This last few years has seen an explosion in what can be called irritating advertising and “paid for” articles in digital newspapers here in Finland. Your correspondent got so annoyed that he decided to investigate the matter using what he calls the 80% rule.
This is the rule of thumb that says it is good enough to be 80% accurate when things are obviously in need of correction. In other words you do not need to write a PhD thesis on water pressure and metal fatigue when you see water dripping from a tap. You pick up a spanner and a new rubber washer from your tool pack!
The main business newspaper is called Kauppalehti and is owned by the second largest media company here in Finland, Alma Media. They charge €29 a month for the full digital service and run some 10 digital pages every day. Most of the articles are short and often rather critical of most things public. Around 50% to 60% of their digital pages are packed with either advertisements, paid content (another form of advertising), or repetitive lists of headlines or repeat, older articles. The actual news content is only some 30 articles many of which are just media releases, without any deeper analysis.
The main national newspaper is called Helsingin Sanomat that is owned by the largest media company called Sanoma Oy. They charge €13 a month for the digital service and also have around 30% of the screen pages covered by advertisements, which is in line with their paper version. The quality of their reporting is solid and useful. They have adequate resources and excellent coverage of domestic politics, society and culture. Their business coverage is weaker but adequate for most Finns. Coverage of international matters is strong and like most newspapers they rely heavily on domestic and foreign public service broadcasters, other major foreign newspapers, and a their team of correspondents and freelancers n the most important countries.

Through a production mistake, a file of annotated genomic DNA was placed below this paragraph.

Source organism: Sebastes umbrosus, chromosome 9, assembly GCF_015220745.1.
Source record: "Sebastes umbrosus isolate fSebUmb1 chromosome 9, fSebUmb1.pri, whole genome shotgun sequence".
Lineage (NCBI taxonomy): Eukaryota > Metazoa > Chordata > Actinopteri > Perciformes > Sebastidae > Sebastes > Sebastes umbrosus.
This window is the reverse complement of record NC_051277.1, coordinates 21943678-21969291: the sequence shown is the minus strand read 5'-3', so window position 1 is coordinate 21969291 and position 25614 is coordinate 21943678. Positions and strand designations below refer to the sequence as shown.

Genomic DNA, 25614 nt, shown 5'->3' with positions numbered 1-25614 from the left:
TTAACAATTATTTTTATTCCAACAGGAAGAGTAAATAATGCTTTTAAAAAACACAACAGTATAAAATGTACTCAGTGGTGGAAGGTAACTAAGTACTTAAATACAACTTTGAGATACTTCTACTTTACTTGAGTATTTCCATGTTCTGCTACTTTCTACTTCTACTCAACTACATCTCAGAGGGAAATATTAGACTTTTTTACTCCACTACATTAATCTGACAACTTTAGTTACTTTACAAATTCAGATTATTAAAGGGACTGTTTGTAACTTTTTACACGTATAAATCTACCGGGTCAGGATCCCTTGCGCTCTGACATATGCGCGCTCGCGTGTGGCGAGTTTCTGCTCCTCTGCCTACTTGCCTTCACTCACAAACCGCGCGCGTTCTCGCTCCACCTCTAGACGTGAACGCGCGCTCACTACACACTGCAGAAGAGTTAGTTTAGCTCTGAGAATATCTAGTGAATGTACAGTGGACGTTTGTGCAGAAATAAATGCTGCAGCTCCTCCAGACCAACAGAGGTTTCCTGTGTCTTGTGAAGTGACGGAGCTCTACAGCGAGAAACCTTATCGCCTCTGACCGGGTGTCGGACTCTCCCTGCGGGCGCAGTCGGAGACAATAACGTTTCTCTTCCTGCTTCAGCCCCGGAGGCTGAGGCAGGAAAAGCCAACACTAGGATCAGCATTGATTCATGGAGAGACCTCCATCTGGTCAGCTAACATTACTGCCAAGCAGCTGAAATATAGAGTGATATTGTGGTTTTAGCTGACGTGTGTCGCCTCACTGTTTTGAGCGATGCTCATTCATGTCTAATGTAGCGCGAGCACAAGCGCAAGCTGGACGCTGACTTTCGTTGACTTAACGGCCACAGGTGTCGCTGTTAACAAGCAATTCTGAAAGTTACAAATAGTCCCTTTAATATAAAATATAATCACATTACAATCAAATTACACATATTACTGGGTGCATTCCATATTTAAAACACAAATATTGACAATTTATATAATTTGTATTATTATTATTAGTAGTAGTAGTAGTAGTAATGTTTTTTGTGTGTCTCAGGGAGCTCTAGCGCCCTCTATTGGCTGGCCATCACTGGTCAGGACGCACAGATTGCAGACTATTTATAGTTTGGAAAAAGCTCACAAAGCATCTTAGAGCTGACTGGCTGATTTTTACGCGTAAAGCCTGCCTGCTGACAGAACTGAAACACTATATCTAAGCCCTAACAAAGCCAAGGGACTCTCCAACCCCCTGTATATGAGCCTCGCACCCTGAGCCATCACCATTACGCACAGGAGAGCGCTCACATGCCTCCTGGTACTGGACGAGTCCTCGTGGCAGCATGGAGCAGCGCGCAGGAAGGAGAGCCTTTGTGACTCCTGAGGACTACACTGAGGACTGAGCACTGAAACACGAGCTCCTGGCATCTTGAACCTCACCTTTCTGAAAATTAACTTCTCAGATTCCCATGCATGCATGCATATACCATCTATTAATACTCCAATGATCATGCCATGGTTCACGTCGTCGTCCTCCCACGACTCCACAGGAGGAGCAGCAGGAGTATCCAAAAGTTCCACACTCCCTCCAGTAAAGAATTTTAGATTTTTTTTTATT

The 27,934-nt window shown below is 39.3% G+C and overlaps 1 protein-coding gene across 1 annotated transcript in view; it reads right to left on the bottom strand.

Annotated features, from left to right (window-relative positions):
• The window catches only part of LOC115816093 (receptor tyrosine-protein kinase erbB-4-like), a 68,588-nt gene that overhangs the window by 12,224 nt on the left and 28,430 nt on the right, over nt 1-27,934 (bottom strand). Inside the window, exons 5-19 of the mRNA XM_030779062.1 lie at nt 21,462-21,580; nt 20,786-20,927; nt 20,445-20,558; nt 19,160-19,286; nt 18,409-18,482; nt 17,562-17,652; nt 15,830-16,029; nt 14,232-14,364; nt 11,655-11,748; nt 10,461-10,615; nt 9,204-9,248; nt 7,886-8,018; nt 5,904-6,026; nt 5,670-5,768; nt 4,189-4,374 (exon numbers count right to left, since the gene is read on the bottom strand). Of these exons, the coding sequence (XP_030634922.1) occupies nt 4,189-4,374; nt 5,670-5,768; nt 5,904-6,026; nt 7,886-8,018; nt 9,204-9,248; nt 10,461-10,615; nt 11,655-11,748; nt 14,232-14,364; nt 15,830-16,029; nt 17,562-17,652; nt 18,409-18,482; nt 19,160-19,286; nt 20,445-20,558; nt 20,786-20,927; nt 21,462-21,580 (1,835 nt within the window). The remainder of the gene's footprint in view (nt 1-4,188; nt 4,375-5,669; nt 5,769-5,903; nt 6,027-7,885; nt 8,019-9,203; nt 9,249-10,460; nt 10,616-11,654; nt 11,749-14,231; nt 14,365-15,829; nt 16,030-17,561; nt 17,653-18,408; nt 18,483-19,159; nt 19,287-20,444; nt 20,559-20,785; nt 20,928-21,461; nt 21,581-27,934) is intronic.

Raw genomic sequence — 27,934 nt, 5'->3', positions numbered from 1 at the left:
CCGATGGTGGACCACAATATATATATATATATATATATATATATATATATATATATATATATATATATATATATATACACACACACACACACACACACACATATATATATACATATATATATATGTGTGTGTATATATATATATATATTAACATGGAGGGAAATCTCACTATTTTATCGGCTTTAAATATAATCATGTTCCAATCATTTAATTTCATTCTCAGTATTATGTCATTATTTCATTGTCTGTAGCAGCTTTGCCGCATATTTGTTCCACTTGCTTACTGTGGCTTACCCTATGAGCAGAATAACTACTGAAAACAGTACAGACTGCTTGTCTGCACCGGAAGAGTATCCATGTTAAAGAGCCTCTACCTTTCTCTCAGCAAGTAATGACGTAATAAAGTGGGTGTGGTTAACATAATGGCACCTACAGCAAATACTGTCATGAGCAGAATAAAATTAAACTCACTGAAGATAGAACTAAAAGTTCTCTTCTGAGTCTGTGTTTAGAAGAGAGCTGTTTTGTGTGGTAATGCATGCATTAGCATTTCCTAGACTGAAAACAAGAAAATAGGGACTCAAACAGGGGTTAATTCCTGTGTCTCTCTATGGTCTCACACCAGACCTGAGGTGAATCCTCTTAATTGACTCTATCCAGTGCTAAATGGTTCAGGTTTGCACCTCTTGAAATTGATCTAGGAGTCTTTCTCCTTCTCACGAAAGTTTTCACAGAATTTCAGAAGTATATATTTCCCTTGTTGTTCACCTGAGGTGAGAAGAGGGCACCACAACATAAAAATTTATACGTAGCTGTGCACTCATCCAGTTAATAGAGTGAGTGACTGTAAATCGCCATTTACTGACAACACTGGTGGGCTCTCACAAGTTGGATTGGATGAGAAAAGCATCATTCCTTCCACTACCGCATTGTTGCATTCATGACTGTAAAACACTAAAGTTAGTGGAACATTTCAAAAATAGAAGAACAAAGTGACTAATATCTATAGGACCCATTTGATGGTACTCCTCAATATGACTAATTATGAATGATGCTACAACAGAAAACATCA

The rough and ready study of the main newspapers regularly followed by your correspondent shows some interesting results when compared against the 2 above main Finnish newspapers.
The table above shows that Finnish newspapers manage to spread the most advertisements on their digital sites while the big Europeans apart from Bonnier’s Dagens Nyheter and Dagens Industri who come immediately after the Finns.
The cost of the digital subscriptions varies and the quality of articles does not appear to be the driving factor! The main national newspapers sell between €5 and €15 each month which is a reasonable price. The only exception is in Germany where the Frankfurter Allgemeine wins the gold medal for the highest price on this list.
The FT has the best international coverage and excellent global business coverage and like all the business newspapers in this list they charge premium prices. The prices range for business papers is from €10 to €35 a month.
The New York Times and the Washington Post deliver great articles on global and US politics, business and culture – both are relatively low cost at between €8 to €14 a month for the digital versions.